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Make It RainState Control of the Atmosphere in Twentieth-Century America$
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Kristine C. Harper

Print publication date: 2017

Print ISBN-13: 9780226437231

Published to Chicago Scholarship Online: September 2017

DOI: 10.7208/chicago/9780226437378.001.0001

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PRINTED FROM CHICAGO SCHOLARSHIP ONLINE (www.chicago.universitypressscholarship.com). (c) Copyright University of Chicago Press, 2018. All Rights Reserved. Under the terms of the licence agreement, an individual user may print out a PDF of a single chapter of a monograph in CHSO for personal use (for details see www.chicago.universitypressscholarship.com/page/privacy-policy).date: 17 October 2018

Weather Control and the American State

Weather Control and the American State

(p.235) Conclusion Weather Control and the American State
Make It Rain

Kristine C. Harper

University of Chicago Press

The conclusion argues that weather control and the American state grew in tandem during the twentieth century and that weather control was different from other state controls of nature because modifying the atmosphere affects everything downstream, not just a large patch of land. In contrast, even large dam and levee projects are essentially local. But now the effects of climate change add a new level of interest to humans’ desires to choose their environmental conditions. Geoengineering techniques, including carbon sequestration and reflecting sunlight back into space, are on a much larger scale than any weather control attempts. They would also be subject to global, not state, control, which makes them less likely, though not impossible. Depending on where they live, people will probably be clamoring, however, for more or less water, and that is within the capability of current weather control techniques, which have always been about water. Weather control may have lost its luster as a state tool in the 1970s, but that does not mean it is gone for good. Lessons learned from those earlier attempts could be key to future fresh water supplies.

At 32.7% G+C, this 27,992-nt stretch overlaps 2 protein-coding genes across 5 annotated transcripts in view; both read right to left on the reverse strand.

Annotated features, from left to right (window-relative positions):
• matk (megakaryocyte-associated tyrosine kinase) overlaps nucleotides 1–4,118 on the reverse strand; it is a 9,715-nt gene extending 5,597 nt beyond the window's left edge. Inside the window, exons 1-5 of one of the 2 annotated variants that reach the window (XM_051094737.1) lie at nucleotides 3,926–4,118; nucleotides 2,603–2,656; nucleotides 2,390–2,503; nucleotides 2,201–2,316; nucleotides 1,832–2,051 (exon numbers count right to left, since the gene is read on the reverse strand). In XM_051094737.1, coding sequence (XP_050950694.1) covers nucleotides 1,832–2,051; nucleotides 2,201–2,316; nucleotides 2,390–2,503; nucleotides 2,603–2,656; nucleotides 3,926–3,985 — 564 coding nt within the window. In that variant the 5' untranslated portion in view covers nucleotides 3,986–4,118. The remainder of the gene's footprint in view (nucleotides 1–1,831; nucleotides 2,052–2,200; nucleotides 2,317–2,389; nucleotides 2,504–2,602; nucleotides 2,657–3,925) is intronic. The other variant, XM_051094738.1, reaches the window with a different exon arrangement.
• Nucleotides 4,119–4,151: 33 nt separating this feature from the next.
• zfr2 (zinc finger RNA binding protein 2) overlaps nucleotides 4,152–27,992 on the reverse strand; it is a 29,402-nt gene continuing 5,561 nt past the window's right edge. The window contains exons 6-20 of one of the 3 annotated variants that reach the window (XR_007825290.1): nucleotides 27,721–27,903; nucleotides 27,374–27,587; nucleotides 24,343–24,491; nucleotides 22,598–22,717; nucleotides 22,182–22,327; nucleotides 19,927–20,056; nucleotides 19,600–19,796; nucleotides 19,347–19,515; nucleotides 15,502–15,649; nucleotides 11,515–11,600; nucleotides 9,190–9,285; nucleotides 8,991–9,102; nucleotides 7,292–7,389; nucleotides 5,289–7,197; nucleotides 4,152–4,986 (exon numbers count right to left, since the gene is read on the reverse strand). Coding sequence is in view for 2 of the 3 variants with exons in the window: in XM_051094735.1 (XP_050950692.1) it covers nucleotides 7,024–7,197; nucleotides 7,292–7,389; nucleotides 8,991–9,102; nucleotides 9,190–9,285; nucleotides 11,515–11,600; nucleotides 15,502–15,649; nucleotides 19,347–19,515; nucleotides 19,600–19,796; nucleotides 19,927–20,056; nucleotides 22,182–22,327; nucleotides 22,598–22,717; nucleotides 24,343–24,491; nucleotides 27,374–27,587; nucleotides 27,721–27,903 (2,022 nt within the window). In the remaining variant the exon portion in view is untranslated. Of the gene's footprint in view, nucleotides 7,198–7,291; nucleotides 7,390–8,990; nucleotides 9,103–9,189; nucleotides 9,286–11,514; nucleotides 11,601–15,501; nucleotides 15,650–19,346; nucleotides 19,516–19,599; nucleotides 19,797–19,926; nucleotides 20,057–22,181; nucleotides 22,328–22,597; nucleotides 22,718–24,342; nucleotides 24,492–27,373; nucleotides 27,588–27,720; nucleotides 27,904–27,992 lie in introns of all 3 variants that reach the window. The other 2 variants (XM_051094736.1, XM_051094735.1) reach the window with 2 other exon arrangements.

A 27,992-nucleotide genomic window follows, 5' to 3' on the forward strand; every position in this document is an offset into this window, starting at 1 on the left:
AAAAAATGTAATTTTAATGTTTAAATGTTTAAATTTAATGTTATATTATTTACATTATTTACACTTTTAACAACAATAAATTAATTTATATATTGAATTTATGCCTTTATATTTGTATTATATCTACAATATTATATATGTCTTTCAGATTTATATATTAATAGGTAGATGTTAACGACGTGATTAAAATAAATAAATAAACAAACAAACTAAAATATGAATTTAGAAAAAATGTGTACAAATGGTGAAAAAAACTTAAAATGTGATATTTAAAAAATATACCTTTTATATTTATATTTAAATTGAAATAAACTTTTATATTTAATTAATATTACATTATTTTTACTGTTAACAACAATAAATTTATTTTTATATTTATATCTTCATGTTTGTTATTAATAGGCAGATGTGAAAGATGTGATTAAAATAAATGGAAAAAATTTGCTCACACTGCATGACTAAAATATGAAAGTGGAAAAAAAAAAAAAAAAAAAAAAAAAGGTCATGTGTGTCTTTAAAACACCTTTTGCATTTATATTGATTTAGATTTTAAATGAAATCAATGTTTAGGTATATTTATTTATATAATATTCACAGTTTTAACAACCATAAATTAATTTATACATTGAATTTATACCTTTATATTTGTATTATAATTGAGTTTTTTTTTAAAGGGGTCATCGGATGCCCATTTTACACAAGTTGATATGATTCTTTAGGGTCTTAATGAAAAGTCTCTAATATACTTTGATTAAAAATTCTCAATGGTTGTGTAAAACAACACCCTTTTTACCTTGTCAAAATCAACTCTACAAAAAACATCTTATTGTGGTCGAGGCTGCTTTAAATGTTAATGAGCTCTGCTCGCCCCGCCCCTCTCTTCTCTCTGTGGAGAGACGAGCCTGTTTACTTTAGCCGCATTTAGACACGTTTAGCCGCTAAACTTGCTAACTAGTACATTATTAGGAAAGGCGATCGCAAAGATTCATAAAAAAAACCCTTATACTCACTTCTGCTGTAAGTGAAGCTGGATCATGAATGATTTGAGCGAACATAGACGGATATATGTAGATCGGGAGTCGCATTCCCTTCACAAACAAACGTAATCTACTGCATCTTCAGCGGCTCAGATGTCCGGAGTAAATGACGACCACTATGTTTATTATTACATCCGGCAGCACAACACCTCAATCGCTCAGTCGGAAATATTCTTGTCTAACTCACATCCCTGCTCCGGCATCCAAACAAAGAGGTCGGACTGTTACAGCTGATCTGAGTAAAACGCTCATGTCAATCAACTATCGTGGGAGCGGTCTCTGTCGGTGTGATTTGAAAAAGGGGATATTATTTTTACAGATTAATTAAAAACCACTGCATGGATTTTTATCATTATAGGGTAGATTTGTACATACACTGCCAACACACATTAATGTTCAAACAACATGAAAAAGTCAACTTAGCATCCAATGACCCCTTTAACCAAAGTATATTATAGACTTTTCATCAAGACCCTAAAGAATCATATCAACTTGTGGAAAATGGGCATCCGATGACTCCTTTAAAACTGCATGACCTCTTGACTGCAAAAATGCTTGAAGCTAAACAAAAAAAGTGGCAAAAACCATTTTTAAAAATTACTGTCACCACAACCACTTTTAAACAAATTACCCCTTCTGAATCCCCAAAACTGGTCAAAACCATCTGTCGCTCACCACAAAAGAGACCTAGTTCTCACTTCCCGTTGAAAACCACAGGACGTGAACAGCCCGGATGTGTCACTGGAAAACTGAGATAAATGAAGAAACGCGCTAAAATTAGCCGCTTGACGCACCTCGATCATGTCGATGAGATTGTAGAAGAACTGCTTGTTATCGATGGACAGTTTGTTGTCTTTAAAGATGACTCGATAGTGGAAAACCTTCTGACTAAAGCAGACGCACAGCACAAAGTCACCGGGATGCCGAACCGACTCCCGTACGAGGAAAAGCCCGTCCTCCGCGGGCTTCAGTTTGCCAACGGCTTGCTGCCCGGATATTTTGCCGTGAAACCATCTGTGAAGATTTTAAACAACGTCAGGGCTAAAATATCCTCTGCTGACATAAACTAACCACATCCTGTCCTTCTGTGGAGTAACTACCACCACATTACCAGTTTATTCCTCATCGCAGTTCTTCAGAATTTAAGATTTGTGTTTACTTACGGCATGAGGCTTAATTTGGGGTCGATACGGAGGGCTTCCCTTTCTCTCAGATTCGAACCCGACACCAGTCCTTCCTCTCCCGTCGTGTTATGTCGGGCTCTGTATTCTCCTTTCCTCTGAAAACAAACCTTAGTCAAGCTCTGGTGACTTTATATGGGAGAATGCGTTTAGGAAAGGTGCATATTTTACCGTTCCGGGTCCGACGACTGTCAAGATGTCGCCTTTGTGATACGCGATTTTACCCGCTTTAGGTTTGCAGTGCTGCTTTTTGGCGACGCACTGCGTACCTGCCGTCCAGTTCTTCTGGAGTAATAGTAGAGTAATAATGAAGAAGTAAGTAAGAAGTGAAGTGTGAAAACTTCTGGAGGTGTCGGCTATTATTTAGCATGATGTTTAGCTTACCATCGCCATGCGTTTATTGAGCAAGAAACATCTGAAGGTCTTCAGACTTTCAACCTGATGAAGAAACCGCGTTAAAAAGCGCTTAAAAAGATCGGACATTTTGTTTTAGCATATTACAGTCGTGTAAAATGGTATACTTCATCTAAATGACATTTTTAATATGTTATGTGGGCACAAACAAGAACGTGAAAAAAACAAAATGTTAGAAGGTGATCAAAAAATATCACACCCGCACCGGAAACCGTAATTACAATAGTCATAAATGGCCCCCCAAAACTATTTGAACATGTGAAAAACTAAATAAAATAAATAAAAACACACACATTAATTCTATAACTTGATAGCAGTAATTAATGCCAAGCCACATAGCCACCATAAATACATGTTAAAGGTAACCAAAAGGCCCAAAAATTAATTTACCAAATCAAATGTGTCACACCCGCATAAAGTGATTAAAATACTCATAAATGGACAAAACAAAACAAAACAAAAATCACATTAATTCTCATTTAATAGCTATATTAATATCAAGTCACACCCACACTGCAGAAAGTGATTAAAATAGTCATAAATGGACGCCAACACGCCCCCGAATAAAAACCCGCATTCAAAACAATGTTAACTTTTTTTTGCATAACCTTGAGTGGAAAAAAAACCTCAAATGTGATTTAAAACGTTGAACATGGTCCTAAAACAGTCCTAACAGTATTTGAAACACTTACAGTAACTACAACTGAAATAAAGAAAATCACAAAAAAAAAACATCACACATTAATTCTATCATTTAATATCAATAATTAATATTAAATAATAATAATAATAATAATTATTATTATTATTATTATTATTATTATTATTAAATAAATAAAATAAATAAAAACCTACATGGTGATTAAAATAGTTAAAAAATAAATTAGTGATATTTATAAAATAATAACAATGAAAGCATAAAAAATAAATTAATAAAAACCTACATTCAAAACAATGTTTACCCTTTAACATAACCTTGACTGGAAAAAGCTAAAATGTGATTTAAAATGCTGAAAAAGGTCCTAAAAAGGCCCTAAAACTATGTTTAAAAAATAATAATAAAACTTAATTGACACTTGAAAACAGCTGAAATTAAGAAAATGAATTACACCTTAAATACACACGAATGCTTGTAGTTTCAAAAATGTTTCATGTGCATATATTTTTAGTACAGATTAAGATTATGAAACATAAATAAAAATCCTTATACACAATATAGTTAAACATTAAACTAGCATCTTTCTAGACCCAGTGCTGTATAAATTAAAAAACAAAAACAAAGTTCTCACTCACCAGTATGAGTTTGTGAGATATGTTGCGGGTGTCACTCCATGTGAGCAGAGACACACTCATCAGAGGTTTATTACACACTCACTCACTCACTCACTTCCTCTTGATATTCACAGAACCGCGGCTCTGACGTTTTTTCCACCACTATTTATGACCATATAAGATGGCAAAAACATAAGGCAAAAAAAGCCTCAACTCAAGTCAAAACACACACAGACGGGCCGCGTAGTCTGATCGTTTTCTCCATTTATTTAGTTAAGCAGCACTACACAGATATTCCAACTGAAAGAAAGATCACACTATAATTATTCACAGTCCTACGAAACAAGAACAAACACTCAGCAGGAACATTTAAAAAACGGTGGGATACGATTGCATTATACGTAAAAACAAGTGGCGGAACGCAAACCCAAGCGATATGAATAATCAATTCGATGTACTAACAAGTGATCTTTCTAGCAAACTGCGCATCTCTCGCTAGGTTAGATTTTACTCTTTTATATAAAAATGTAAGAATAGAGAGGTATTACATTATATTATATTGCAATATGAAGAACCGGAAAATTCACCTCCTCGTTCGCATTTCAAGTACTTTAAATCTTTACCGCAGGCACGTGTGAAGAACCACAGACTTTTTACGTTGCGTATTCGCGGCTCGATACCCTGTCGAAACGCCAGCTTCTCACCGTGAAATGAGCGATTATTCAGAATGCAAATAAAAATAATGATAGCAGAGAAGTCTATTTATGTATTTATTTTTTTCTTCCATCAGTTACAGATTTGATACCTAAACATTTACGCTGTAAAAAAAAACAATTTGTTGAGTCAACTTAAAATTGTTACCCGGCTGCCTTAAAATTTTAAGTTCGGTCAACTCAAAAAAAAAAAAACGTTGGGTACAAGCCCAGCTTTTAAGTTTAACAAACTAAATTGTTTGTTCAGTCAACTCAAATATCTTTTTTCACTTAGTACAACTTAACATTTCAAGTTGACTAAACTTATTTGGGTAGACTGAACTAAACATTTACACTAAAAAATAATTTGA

Keywords:   weather control, state tool, American state, control of nature, geoengineering, water supply

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